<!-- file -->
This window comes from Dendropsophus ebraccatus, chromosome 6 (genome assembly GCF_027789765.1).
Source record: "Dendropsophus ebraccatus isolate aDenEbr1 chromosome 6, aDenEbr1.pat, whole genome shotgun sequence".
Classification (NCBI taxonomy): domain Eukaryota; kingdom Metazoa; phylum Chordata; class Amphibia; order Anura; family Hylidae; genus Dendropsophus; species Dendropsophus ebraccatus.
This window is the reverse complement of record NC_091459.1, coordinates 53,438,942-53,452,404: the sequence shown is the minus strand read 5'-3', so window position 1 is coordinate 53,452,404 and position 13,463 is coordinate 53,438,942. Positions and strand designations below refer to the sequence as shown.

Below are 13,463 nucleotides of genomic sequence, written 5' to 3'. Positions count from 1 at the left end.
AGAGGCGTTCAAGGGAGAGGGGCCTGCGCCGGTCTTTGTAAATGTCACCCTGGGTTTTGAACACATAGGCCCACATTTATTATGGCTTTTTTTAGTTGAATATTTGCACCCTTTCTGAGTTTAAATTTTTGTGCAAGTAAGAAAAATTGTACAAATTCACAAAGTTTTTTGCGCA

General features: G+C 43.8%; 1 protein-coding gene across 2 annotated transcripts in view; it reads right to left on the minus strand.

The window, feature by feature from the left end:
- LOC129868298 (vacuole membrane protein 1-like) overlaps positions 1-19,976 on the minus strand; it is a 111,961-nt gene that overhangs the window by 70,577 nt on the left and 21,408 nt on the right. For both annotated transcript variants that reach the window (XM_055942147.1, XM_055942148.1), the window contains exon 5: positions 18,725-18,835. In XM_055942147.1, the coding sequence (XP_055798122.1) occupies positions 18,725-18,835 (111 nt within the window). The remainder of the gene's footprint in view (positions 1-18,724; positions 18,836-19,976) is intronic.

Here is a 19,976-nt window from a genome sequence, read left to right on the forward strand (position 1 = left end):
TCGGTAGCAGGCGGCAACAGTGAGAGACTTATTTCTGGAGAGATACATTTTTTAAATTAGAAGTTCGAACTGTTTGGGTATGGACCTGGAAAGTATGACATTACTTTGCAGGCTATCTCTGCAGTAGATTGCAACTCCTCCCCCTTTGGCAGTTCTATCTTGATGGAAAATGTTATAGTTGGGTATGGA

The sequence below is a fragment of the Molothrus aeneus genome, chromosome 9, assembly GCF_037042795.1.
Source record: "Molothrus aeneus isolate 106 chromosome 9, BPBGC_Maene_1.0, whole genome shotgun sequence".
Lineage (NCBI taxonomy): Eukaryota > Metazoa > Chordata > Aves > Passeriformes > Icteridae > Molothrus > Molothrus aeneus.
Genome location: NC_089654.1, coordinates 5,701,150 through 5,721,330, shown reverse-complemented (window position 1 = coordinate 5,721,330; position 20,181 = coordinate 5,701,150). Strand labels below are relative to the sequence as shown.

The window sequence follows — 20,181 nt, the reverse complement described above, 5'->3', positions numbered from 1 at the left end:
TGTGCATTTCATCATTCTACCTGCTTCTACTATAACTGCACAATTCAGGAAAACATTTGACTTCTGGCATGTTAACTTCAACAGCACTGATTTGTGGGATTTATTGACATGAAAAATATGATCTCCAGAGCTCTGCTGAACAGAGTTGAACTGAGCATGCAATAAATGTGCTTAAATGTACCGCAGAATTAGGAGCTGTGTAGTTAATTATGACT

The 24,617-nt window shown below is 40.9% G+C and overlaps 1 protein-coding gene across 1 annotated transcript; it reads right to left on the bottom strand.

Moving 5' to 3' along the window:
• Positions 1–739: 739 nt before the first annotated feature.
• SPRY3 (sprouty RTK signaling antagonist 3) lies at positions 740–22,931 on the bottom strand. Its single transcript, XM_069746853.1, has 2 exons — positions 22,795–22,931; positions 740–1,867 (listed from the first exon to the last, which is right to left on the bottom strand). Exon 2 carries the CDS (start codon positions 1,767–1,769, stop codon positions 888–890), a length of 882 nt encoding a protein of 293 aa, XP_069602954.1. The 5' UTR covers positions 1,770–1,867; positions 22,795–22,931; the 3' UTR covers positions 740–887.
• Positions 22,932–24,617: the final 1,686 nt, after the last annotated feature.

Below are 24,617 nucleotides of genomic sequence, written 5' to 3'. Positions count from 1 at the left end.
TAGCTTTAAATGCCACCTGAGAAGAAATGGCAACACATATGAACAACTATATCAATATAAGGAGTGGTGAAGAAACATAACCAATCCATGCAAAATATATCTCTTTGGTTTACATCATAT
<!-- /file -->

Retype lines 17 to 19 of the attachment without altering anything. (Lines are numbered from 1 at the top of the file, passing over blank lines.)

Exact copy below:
TGTGCATTTCATCATTCTACCTGCTTCTACTATAACTGCACAATTCAGGAAAACATTTGACTTCTGGCATGTTAACTTCAACAGCACTGATTTGTGGGATTTATTGACATGAAAAATATGATCTCCAGAGCTCTGCTGAACAGAGTTGAACTGAGCATGCAATAAATGTGCTTAAATGTACCGCAGAATTAGGAGCTGTGTAGTTAATTATGACT

The 24,617-nt window shown below is 40.9% G+C and overlaps 1 protein-coding gene across 1 annotated transcript; it reads right to left on the bottom strand.

Moving 5' to 3' along the window: